#
Problem
of the Week

Problem
C and Solution

A
Multiple Problem

## Problem

How many integers between \(100\)
and \(2024\) are multiples of both
\(5\) and \(7\), but are not multiples of \(10\)?

## Solution

The integers that are multiples of both \(5\) and \(7\) are the integers that are multiples of
\(35\). Now letâ€™s determine which
multiples of \(35\) are also multiples
of \(10\). Notice that \(1 \times 35 = 35\), which is not a multiple
of \(10\). However, \(2 \times 35 = 70\), which is a multiple of
\(10\). In fact, multiplying \(35\) by any even integer will result in a
multiple of \(10\). This is because
\(35\) is a multiple of \(5\), and all even integers are multiples of
\(2\). So multiplying \(35\) by an even integer will result in an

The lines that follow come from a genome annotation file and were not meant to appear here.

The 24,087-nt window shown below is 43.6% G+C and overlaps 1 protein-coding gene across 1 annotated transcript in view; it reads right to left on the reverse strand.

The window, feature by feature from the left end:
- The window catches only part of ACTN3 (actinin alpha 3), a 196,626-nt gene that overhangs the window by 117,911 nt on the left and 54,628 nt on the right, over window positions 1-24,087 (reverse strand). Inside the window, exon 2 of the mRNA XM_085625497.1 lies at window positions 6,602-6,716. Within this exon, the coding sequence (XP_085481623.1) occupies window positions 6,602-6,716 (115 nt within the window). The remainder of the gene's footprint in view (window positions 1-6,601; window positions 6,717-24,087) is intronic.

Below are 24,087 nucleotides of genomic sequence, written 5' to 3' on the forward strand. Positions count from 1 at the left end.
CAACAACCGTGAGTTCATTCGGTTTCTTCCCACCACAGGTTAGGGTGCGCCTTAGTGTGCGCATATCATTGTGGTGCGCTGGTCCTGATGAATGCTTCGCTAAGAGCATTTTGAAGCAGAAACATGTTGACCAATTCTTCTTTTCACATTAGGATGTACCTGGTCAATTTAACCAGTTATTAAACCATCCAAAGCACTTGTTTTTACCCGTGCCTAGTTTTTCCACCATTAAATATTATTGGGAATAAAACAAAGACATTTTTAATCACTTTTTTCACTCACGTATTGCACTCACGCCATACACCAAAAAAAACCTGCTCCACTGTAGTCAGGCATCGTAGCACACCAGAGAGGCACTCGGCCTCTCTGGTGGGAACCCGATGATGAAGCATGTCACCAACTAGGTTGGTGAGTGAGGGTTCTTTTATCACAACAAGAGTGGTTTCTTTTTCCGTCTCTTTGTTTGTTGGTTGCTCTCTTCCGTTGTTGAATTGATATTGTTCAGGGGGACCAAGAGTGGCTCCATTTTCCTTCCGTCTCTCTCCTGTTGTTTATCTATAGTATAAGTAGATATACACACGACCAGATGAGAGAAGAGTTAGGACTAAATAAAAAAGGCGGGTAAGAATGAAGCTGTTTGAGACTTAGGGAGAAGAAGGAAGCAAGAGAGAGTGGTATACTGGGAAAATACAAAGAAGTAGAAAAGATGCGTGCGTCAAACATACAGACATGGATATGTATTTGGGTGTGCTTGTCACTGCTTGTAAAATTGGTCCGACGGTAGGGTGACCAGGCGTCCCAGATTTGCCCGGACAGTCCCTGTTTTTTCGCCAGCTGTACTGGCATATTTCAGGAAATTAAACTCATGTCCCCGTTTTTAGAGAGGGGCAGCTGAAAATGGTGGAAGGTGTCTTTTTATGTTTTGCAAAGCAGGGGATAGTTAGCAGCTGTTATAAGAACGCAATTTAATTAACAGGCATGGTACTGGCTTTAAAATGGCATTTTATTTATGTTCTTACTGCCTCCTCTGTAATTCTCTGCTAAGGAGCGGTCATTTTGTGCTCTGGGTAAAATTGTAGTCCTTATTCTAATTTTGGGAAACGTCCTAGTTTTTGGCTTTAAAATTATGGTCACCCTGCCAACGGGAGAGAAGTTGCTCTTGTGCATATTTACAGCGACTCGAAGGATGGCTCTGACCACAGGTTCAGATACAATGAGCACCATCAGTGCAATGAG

integer which is a multiple of both \(5\) and \(2\), and thus a multiple of \(10\). So if we are looking for integers
that are multiples of \(35\) but not
multiples of \(10\), then we must
multiply \(35\) by odd integers
only.

The smallest multiple of \(35\)
greater than \(100\) is \(3 \times 35 = 105\). Similarly, the largest
multiple of \(35\) less than \(2024\) is \(57
\times 35 = 1995\). It follows that the number of integers
between \(100\) and \(2024\) that are multiples of both \(5\) and \(7\), but are not multiples of \(10\), is equal to the number of odd
integers between \(3\) and \(57\), inclusive. This is equal to the
number of odd integers between \(1\)
and \(55\), inclusive. We know that
exactly half of the integers between \(1\) and \(54\) are odd, and \(55\) is an odd integer. So in total, there
are \(\frac{54}{2}+1=27+1=28\) odd
integers between \(1\) and \(55\), inclusive.

Thus, there are \(28\) integers
between \(100\) and \(2024\) that are multiples of both \(5\) and

\(7\), but are not multiples of \(10\).